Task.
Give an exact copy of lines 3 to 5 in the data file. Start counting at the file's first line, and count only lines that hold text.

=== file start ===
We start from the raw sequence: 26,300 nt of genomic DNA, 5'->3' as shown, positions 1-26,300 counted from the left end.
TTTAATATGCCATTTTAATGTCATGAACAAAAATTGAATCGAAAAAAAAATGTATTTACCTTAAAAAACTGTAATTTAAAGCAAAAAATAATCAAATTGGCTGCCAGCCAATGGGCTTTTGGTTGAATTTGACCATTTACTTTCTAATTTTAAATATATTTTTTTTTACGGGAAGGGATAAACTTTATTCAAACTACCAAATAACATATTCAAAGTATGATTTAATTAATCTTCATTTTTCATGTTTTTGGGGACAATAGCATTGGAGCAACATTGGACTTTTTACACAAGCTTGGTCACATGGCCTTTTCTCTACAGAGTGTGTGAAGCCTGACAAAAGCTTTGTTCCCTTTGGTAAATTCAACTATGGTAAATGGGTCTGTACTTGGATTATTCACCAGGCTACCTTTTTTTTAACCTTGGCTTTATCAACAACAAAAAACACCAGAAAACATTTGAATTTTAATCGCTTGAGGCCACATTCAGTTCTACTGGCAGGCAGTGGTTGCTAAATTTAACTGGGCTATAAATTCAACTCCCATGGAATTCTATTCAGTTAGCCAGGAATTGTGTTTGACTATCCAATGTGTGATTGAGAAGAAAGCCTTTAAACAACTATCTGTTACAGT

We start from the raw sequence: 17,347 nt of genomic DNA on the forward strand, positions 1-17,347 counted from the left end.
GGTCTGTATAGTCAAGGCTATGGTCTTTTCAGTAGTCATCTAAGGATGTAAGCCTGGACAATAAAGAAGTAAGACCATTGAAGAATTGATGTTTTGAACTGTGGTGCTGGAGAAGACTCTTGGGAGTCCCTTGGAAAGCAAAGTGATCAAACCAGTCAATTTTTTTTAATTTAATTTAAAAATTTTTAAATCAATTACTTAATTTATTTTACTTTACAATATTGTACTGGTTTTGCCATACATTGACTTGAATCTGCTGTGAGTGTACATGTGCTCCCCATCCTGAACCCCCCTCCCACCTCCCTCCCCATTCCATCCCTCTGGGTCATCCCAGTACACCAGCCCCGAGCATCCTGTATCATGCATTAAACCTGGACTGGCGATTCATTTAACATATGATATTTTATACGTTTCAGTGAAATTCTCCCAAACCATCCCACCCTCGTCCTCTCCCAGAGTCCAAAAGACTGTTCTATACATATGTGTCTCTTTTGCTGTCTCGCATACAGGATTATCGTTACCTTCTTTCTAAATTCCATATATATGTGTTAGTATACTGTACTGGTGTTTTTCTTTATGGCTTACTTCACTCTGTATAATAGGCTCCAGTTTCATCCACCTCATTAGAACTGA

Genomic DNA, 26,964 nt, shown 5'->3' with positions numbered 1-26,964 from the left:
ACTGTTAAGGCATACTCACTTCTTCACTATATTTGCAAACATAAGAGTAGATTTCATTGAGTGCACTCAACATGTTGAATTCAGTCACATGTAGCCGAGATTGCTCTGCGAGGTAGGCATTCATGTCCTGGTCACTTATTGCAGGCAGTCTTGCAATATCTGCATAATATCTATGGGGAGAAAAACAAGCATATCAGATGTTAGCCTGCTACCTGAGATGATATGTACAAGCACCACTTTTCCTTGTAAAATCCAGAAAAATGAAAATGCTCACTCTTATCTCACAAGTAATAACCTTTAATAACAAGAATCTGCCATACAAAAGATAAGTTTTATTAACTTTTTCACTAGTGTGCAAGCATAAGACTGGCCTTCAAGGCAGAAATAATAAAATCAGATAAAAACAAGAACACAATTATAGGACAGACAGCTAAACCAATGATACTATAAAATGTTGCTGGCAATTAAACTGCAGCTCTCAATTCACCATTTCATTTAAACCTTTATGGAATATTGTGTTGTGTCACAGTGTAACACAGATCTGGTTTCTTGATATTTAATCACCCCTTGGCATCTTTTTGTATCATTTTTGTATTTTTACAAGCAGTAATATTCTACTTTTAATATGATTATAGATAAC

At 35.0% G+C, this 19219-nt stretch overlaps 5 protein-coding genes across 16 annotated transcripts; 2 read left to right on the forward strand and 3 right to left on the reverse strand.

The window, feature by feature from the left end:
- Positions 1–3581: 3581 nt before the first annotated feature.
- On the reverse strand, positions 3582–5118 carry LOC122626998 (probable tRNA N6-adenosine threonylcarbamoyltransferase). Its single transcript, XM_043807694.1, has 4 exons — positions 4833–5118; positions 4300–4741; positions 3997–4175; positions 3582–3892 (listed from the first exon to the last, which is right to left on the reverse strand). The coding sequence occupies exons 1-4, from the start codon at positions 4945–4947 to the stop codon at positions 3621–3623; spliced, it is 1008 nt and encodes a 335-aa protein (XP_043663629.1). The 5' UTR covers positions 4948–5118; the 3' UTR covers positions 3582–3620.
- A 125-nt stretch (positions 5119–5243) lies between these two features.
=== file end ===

We start from the raw sequence: 17,347 nt of genomic DNA on the forward strand, positions 1-17,347 counted from the left end.
GGTCTGTATAGTCAAGGCTATGGTCTTTTCAGTAGTCATCTAAGGATGTAAGCCTGGACAATAAAGAAGTAAGACCATTGAAGAATTGATGTTTTGAACTGTGGTGCTGGAGAAGACTCTTGGGAGTCCCTTGGAAAGCAAAGTGATCAAACCAGTCAATTTTTTTTAATTTAATTTAAAAATTTTTAAATCAATTACTTAATTTATTTTACTTTACAATATTGTACTGGTTTTGCCATACATTGACTTGAATCTGCTGTGAGTGTACATGTGCTCCCCATCCTGAACCCCCCTCCCACCTCCCTCCCCATTCCATCCCTCTGGGTCATCCCAGTACACCAGCCCCGAGCATCCTGTATCATGCATTAAACCTGGACTGGCGATTCATTTAACATATGATATTTTATACGTTTCAGTGAAATTCTCCCAAACCATCCCACCCTCGTCCTCTCCCAGAGTCCAAAAGACTGTTCTATACATATGTGTCTCTTTTGCTGTCTCGCATACAGGATTATCGTTACCTTCTTTCTAAATTCCATATATATGTGTTAGTATACTGTACTGGTGTTTTTCTTTATGGCTTACTTCACTCTGTATAATAGGCTCCAGTTTCATCCACCTCATTAGAACTGA

Genomic DNA, 26,964 nt, shown 5'->3' with positions numbered 1-26,964 from the left: